The LiMiNe (Linguistic Mining of the Net) project intends to set up a European network of linguists and Information Technology specialists for the development of methodologies and resources for the assembly, annotation and indexing of several language-specific subsets of the web to be used in the analysis and teaching of (general and specialised) languages.
LiMiNe builds on the work done by the WaCKy community and is funded by the University of Bologna strategic research programme (2006, Canale Giovani).
Between the 1970s and the 1990s, linguists have constructed and queried language corpora to draw generalisations about a variety of aspects of several languages (most notably English) and to use these generalisations (and/or the corpora themselves) for a number of practical applications (e.g. language teaching, self-access language learning, natural language processing, machine translation, lexicography etc. — see e.g. McEnery & Wilson 2001, Manning & Schütze 1999). This body of work has contributed to reshaping the descriptive, methodological and theoretical bases of language studies, as well as having crucial fall-back effects on a number of sister disciplines.
In the late 1990s, with the advent of the World Wide Web, a number of researchers worldwide started to investigate the potential and the limits of this resource as an alternative to “traditional” corpora. Advocates of the web as “the corpus of the new millennium” have pointed at the immense quantity and variety of language data readily available and at the potential for studying new genres (e.g. blogs, forums, emails), or for observing language change as it takes place (see e.g. Kilgarriff & Grefenstette 2003, Bergh & Zanchetta in press). Opponents have objected that the scientific study of language requires a more finely-tuned model, allowing control over sources and replicability (hence stability; e.g. Sinclair 2004).
While the debate is still open at the theoretical level, a number of researchers have started to investigate the issue empirically. The results provided by corpora have been compared with those provided by the web for the same language phenomena or NLP tasks (e.g., Turney 2001, Keller & Lapata 2003); the usability of current indexing and search engines for linguistic purposes has been questioned (e.g., Lüdeling et al. in press), and the legal implications and technical prerequisites for using the web as a corpus have been discussed (e.g., Fletcher 2004, Bernardini et al. 2006). Within this body of work, approaches vary substantially: from using Google counts to derive data about the use of certain words or structures to adding (simple) concordance-like features to search engines, from downloading quick-and-dirty specialised corpora for documentation purposes to building register-controlled corpora and/or evaluating the language of the web (see, e.g., the papers in Baroni & Bernardini 2006). While these works have provided interesting tools and new insights, none so far has succeeded in making available to the scientific community a tool that combines the advantages of the web in terms of size and variety and the advantages of corpora in terms of stability, control and annotation. Nor have they made available a resource that allows one to study the (Italian, English, Japanese, etc.) Web, i.e. to find out what kinds of texts and textual genres are available, and to study the characteristics of the more innovative among these.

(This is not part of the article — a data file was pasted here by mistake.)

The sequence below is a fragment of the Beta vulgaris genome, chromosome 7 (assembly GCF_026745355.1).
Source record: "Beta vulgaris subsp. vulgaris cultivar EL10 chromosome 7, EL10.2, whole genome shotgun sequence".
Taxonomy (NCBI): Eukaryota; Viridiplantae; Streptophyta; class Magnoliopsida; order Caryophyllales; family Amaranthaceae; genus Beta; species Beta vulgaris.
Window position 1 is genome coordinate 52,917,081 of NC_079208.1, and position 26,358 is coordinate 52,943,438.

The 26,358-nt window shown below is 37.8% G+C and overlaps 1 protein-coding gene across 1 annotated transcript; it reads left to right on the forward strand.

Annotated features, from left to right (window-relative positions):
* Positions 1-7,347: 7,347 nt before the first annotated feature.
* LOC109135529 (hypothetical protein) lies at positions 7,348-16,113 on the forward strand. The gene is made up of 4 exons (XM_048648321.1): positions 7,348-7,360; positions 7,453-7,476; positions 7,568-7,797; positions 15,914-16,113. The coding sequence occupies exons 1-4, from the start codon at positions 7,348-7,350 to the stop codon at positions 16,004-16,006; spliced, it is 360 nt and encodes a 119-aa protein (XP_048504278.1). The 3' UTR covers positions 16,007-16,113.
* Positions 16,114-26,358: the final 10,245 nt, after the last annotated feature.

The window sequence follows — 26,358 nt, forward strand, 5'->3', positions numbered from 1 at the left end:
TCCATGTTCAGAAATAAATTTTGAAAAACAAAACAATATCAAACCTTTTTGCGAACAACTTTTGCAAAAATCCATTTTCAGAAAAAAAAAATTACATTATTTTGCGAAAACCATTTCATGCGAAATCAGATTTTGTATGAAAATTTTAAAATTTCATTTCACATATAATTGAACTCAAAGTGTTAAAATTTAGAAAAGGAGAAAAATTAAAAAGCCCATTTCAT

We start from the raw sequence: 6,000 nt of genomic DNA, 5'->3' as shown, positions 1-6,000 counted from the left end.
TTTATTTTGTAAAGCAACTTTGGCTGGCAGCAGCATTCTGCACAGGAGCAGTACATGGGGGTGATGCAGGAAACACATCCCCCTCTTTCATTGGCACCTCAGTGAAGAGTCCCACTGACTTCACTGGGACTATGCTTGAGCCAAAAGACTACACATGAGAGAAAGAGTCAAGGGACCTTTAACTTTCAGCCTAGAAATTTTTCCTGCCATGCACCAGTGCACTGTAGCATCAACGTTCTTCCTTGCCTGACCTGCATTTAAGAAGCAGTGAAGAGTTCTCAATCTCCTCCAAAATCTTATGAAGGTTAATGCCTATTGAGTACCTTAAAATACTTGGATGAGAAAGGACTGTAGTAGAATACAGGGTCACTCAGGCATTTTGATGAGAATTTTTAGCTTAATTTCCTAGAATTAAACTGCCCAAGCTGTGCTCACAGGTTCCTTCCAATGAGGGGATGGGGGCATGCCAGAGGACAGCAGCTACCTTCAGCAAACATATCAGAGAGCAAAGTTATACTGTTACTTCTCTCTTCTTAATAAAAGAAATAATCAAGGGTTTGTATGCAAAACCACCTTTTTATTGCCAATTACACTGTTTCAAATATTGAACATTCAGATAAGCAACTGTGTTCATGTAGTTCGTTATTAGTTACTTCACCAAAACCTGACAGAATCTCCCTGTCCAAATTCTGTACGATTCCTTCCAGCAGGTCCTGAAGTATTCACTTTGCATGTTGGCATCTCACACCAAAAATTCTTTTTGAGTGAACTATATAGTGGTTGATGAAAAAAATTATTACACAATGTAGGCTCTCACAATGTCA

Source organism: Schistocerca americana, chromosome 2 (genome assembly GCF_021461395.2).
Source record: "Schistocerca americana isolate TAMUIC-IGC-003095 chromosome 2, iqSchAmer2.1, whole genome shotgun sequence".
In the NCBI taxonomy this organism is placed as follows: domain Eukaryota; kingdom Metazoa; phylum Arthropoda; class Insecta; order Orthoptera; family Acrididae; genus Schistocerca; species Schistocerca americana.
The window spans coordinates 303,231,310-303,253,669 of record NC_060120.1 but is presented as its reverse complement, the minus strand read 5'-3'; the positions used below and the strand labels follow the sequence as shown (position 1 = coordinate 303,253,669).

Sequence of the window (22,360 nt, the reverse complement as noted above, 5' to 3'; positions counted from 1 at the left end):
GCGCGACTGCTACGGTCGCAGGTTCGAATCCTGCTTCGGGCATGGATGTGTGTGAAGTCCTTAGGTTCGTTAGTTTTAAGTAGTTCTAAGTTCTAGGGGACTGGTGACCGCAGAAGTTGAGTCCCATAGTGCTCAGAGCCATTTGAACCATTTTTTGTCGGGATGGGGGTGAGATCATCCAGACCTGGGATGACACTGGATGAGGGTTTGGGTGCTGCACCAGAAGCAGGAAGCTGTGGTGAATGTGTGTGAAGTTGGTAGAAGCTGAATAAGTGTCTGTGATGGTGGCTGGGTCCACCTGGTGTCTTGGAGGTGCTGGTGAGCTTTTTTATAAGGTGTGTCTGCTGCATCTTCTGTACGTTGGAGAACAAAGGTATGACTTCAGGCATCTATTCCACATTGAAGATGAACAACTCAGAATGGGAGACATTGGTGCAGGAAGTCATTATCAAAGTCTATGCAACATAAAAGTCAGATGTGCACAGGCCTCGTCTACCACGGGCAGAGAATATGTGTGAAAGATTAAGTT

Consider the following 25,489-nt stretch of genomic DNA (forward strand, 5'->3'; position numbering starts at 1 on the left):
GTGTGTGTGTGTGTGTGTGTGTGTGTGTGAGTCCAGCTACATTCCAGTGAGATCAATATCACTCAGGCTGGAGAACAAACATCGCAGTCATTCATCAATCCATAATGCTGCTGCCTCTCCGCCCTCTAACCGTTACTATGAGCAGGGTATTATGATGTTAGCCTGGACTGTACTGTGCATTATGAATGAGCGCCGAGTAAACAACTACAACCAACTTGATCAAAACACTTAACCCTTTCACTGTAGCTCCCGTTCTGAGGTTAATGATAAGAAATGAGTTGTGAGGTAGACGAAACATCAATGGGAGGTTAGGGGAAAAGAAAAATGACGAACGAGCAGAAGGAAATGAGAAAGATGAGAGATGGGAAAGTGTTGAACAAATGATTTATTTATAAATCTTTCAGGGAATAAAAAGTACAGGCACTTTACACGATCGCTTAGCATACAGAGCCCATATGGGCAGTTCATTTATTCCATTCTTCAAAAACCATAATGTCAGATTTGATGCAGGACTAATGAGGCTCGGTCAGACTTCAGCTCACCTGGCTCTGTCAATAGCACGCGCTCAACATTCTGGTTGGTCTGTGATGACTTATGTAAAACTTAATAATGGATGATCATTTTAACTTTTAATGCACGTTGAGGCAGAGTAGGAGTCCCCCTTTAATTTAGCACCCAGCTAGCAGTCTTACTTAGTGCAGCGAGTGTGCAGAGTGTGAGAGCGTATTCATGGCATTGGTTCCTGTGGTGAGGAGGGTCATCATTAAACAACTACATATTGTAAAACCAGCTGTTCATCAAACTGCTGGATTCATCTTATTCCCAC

The present project aims to fill this gap by furthering work already completed in this area by members of the research group and gaining full benefit from our central position within a community of researchers of international renown (linguists, IT specialists, and cognitive scientists), with an interest in contributing their diverse interdisciplinary expertise to the project.
In the medium term we foresee the following milestones: